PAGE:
Robert B. Reich, a co-founder of The American Prospect, is a Professor of Public Policy at the Goldman School of Public Policy at the University of California at Berkeley. His website can be found here and his blog can be found here.
The Wall Street Journal
If I had my way there would be laws restricting cigarettes and handguns.
But Congress won't even pass halfway measures. Cigarette companies have
admitted they produce death sticks, yet Congress won't lift a finger to stub
them out. Teenage boys continue to shoot up high schools, yet Congress
won't pass stricter gun controls. The politically potent cigarette and gun
industries have got what they wanted: no action. Almost makes you lose
faith in democracy, doesn't it?
Apparently that's exactly what's happened to the Clinton administration. Fed
up with trying to move legislation, the White House is launching lawsuits to
succeed where legislation failed. The strategy may work, but at the cost of
making our frail democracy even weaker.
The Justice Department is going after the tobacco companies with a law
designed to fight mobsters--the 1970 Racketeer Influenced and Corrupt
(Broadcast 5/24/01) When President Bush recently addressed Yale s graduating seniors, he gave a hearty "well done" to those who got straight A s, but consoled the C students by telling them that they, too, could be president of the United States. Apparently, he was referring to his own less than stellar academic performance as a Yale undergraduate. A C-average as the key to success? Actually the President was on to something. Studies show that students who graduate from college with straight-A s have less chance of becoming chief executives of anything, and also are less likely to become rich later in life, than are students with more modest grades. A recruiter from a major investment bank told me recently he no longer even bothers to interview straight-A students from Ivy League universities, because -- he says -- they ve spent their whole lives jumping obediently through every hoop placed in front of them. He wants young people who are out to beat the system -- who are innovative...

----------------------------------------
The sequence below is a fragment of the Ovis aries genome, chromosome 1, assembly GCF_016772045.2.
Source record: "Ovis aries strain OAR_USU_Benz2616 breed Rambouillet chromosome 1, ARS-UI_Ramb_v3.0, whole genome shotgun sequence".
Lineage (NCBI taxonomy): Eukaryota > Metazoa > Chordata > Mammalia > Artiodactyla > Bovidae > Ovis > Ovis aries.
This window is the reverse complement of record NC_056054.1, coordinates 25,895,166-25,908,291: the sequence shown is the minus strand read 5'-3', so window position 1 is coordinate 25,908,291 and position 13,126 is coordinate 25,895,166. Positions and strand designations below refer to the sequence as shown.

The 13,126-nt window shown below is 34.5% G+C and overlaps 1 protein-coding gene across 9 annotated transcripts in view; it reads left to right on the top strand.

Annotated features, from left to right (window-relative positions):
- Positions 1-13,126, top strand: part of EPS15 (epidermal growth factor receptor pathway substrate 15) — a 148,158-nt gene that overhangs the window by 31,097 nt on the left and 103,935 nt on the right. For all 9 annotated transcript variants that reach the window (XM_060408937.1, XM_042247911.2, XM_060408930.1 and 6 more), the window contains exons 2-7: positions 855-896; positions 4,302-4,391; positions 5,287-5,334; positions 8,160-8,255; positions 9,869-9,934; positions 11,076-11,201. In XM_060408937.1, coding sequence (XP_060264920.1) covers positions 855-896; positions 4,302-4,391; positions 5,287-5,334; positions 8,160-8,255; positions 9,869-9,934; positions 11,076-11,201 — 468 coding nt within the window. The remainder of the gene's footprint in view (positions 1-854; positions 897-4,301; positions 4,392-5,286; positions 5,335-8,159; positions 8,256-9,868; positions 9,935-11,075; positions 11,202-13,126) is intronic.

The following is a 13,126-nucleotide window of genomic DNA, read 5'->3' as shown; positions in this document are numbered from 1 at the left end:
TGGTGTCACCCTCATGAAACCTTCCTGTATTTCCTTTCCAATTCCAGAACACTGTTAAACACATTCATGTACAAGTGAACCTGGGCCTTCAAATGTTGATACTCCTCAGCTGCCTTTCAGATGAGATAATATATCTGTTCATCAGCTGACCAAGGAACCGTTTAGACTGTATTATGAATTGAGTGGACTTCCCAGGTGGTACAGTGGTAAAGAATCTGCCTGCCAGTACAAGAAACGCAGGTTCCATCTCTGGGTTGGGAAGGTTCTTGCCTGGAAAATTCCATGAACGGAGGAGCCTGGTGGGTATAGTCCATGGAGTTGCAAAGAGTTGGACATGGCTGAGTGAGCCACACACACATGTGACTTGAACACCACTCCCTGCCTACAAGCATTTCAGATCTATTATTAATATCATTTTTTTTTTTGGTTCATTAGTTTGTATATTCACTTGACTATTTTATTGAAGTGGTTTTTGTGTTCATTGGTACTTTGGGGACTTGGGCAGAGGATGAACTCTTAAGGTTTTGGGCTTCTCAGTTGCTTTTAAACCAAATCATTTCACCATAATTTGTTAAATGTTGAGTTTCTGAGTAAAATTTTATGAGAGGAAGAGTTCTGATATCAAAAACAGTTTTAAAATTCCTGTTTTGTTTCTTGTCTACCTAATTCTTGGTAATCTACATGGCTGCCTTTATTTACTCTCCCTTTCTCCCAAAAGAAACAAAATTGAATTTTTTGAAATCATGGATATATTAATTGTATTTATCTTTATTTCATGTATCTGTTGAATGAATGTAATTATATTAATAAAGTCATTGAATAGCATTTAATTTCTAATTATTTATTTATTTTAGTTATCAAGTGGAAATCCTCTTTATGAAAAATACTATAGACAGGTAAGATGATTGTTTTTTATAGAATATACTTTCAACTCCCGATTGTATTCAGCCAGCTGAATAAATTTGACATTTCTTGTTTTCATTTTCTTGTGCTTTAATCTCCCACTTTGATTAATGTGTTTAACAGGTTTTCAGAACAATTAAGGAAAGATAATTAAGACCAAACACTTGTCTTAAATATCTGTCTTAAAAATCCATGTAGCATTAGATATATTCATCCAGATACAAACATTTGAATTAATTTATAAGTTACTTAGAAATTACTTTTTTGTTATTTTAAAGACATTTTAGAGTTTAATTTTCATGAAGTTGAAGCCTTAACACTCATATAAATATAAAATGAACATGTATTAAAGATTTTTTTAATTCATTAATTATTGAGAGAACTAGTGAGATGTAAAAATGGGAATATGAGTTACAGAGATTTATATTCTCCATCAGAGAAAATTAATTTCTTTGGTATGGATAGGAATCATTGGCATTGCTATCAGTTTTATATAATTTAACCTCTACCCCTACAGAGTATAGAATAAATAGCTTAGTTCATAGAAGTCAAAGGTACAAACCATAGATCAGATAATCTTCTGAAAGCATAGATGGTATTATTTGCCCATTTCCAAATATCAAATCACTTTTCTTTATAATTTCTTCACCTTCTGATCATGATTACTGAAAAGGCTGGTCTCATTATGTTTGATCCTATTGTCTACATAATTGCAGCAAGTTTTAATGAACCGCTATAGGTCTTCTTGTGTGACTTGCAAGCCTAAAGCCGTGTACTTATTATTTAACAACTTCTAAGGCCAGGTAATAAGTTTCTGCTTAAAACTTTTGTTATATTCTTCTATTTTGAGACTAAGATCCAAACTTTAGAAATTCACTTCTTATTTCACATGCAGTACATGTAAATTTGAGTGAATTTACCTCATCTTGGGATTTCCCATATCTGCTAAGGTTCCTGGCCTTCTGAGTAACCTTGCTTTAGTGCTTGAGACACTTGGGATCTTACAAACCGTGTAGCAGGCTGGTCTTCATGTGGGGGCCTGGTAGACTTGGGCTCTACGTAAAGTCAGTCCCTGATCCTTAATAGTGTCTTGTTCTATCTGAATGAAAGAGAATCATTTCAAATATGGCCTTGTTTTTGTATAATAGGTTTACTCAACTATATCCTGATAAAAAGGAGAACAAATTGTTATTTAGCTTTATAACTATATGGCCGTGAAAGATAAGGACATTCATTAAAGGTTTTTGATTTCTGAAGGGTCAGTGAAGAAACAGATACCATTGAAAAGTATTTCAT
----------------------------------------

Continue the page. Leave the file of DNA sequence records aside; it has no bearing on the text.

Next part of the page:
Among the hottest regulatory issues today are these: How to prevent kids
from smoking cigarettes? What to do about the flood of handguns? How to
end sweatshop labor in the apparel industry? How to cope with new kinds of
market power in high-technology industries?
In the old days, state legislatures or Congress would enact laws, which
would be administered by regulatory agencies. But now the era of big
government is over. "Regulation" is a bad word. So how are these regulatory
issues being handled? Through lawsuits.
Consider tobacco. Last spring, Congress punted. It gave up on a bill to jack
up the price of cigarettes. But that didn't mean tobacco companies were off
the hook. The state attorneys general, who had sued the tobacco
companies, settled for $246 billion.
In his State of the Union Address, President Clinton announced he wanted
Broadcast January 18, 2001 A lot of Americans are concerned these days about sweatshops in Asia and Latin America where poor people cut and sew garments at cut-rate wages, often in unsanitary conditions. But you don't need to go to a third-world nation to find a sweatshop. You can find all the sweatshops you want right here in the United States, producing a big portion of the shirts, dresses, blouses, and skirts on the shelves of big American retailers. The U.S. Department of Labor, where I used to work, recently completed its latest survey of cutting and sewing shops in New York and Los Angeles. The places surveyed were randomly selected from lists of registered garment contractors. And here's what the Labor Department found. In Los Angeles, 61 percent of the cutting and sewing shops don't give their workers even minimum wages or overtime. In New York, 65 percent don't provide minimum wages or overtime. In other words, the vast majority of cutting and sewing shops in America s...
The Washington Post
Last year I woke up to discover that I'm now working part-time for a German
company named Bartelsmann AG. You see, when I wasn't looking,
Bartelsmann scooped up Random House, which has published several of my
books and still occasionally sends me exceedingly small royalty checks.
Bartelsmann is now the largest publisher of English-language books in the
world, and for all I know it may become the largest publisher of Chinese
books as well. Do I care whether an American-owned publisher (which may
print its books in Singapore, bind them in New Zealand and market them
through Hong Kong) gains better access to China than my own
Bartelsmann? Not at all, as long as the royalty checks keep coming.
Don't think me either unpatriotic or selfish. It's just my way of suggesting
that there's something missing in all the talk about how America will soon
have its goods on Beijing's streets and will own...